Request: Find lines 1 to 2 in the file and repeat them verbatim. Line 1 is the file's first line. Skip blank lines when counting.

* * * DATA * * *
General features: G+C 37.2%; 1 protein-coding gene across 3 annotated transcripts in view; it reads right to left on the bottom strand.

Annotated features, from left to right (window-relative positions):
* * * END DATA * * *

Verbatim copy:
General features: G+C 37.2%; 1 protein-coding gene across 3 annotated transcripts in view; it reads right to left on the bottom strand.

Annotated features, from left to right (window-relative positions):